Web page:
Our readers among high-tech and consumer electronics supply chains are well aware that the supply and costs of rare earth minerals continues to be a supply chain. China has positioned itself to the primary global supplier of such strategic materials and has in the past exercised export quotas to favor its own domestic high tech industry needs. Supply Chain Matters touched upon this challenge in a 2011 commentary related to Phillips Electronics.
Bloomberg recently reported that a closely held miner from the country of Chile, Mineria Activa, has come up with a far different, green-mining and perhaps more sustainable approach for the mining of rare earths. The report indicates that elements such as neodymium and dysprosium are contained in clay soils near the city of Concepcion in concentrations similar to China. The difference, however, is rather than pumping chemicals into the ground for extracting these minerals, methods have been derived to dig out the clay, place it in a tank-leaching process with biodegradable chemicals and return the clean clay to the ground, while replanting displaced vegetation and trees.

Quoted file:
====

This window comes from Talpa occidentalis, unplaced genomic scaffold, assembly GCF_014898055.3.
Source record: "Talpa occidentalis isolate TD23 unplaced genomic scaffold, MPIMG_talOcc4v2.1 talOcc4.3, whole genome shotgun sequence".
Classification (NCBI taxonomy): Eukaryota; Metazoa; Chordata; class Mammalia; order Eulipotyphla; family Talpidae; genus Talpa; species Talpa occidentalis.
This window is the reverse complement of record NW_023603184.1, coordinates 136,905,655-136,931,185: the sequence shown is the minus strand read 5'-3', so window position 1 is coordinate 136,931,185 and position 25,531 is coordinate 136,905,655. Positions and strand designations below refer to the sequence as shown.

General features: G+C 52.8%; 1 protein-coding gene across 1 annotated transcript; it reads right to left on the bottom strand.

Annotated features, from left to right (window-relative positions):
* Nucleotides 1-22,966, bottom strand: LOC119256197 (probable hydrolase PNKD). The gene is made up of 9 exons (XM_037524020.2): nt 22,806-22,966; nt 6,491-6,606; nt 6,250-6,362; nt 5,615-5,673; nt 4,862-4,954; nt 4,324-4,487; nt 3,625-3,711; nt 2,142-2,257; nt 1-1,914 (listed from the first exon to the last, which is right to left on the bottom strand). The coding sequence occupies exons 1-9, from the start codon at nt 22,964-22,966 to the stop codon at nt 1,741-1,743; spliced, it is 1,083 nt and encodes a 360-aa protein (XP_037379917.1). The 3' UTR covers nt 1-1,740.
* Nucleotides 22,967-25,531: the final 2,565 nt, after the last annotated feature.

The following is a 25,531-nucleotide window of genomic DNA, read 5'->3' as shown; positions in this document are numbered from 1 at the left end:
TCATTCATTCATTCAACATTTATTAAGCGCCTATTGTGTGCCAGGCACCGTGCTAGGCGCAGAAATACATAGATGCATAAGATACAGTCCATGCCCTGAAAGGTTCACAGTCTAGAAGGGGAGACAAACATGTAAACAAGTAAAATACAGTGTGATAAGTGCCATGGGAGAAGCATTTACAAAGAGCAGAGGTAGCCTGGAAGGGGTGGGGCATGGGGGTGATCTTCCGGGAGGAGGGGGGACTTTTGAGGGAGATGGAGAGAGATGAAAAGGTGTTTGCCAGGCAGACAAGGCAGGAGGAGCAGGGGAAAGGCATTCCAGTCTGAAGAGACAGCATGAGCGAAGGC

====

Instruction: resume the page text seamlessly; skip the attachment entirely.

The bet here is that certain manufacturers and OEM’s such as Apple, ThyssenKrupp or Raytheon are willing to pay a premium knowing that the supply is not destroying the planet.
Bloomberg points out that given the current recent capacity glut resulting in declines in the prices of certain rare earth materials, the timing of this development may not be ideal. The again, companies such as Apple with strong commitments to sustainability and green supply chain practices may be willing to consider a strategic supply alternative.